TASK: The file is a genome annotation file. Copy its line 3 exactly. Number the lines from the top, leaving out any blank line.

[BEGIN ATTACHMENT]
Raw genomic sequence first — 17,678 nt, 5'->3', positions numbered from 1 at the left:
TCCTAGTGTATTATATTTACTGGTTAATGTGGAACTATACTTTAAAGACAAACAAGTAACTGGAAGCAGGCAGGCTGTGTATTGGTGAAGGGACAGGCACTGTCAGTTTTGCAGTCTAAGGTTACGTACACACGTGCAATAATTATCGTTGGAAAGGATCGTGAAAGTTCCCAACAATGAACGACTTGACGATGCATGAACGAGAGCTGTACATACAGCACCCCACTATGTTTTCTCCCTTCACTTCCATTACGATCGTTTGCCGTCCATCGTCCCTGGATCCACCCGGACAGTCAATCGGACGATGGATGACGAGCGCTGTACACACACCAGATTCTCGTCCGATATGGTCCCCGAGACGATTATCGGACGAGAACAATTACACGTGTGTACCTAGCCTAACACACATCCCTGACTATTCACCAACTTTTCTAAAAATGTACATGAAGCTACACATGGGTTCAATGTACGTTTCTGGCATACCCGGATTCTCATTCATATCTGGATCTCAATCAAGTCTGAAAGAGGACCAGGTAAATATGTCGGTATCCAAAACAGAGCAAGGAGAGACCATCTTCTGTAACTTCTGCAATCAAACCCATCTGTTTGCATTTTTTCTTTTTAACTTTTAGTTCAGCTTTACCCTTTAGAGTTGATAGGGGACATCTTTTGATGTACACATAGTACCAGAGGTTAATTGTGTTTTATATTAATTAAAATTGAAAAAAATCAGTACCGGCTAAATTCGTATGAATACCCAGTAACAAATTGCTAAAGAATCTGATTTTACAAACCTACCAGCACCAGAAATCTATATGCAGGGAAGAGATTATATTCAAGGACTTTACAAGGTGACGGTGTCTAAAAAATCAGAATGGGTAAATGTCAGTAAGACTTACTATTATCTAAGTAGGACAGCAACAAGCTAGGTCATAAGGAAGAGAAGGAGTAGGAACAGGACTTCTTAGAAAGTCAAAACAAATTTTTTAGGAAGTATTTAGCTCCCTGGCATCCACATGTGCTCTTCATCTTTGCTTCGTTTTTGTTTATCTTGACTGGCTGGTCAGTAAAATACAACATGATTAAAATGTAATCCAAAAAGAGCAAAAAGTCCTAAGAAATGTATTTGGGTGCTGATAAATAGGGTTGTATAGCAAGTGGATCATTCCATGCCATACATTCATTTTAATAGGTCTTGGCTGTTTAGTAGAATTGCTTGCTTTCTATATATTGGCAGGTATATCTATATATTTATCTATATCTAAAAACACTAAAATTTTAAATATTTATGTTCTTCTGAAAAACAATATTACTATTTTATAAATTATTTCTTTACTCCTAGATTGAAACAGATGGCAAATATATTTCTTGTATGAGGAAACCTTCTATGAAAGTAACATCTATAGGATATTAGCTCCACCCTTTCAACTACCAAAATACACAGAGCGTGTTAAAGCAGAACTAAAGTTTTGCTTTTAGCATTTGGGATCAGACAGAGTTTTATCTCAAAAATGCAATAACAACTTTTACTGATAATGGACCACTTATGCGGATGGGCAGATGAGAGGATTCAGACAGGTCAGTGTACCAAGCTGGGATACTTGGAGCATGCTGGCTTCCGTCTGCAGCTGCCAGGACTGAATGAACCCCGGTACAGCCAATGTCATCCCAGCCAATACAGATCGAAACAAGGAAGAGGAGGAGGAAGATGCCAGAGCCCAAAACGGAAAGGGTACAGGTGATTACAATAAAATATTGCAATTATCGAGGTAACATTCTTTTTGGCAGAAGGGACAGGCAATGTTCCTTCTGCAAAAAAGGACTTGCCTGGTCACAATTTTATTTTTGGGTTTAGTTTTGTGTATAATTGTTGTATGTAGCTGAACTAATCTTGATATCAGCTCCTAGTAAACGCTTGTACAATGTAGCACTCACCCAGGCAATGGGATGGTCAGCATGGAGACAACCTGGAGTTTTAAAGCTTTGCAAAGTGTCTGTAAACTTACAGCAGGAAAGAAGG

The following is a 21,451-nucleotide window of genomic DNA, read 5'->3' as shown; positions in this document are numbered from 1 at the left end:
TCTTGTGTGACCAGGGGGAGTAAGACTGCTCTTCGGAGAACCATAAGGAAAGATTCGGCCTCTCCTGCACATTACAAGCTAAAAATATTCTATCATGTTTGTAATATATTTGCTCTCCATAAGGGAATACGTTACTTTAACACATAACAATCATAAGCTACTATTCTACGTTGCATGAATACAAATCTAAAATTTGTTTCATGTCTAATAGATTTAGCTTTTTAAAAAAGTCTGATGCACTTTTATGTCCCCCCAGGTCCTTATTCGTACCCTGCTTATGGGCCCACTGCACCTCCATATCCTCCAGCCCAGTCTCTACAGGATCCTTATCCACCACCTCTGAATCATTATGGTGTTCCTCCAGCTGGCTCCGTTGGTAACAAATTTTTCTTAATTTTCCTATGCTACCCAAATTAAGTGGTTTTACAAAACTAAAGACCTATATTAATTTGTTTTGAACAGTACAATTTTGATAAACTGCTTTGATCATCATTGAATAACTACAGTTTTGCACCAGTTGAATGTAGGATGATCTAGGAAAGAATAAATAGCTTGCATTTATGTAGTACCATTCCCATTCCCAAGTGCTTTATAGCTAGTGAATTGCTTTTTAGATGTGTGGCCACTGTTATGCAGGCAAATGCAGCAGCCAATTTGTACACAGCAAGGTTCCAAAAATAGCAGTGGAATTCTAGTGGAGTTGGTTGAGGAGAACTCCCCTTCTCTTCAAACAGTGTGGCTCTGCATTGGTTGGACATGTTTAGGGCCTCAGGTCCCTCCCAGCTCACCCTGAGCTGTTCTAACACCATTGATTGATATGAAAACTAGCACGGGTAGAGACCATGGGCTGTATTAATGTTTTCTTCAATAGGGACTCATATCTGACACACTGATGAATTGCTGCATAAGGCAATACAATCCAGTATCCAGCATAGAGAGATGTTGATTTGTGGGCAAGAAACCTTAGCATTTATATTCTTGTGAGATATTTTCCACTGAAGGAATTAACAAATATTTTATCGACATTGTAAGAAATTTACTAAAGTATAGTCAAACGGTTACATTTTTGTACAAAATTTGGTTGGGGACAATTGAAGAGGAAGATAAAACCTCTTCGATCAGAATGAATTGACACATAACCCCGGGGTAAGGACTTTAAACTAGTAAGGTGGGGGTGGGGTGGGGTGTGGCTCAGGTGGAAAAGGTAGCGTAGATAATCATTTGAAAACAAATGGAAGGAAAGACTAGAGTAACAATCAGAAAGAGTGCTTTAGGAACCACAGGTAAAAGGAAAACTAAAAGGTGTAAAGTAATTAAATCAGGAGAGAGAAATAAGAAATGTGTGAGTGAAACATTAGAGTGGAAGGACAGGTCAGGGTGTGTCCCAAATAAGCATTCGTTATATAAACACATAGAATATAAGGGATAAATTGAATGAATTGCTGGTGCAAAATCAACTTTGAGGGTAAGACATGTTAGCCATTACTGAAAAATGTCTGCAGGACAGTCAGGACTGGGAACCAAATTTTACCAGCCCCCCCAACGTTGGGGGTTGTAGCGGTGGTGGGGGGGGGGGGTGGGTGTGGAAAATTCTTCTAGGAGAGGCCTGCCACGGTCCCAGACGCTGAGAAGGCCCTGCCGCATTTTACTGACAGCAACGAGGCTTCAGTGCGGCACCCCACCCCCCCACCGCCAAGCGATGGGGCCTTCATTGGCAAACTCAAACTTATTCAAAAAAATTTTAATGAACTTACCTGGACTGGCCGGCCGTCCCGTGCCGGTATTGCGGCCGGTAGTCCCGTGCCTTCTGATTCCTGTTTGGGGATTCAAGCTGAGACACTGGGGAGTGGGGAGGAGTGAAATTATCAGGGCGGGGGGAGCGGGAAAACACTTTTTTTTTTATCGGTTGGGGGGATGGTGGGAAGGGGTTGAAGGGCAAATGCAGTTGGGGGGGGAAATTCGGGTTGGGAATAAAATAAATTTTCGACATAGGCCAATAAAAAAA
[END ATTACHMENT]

The following is a 21,451-nucleotide window of genomic DNA, read 5'->3' as shown; positions in this document are numbered from 1 at the left end: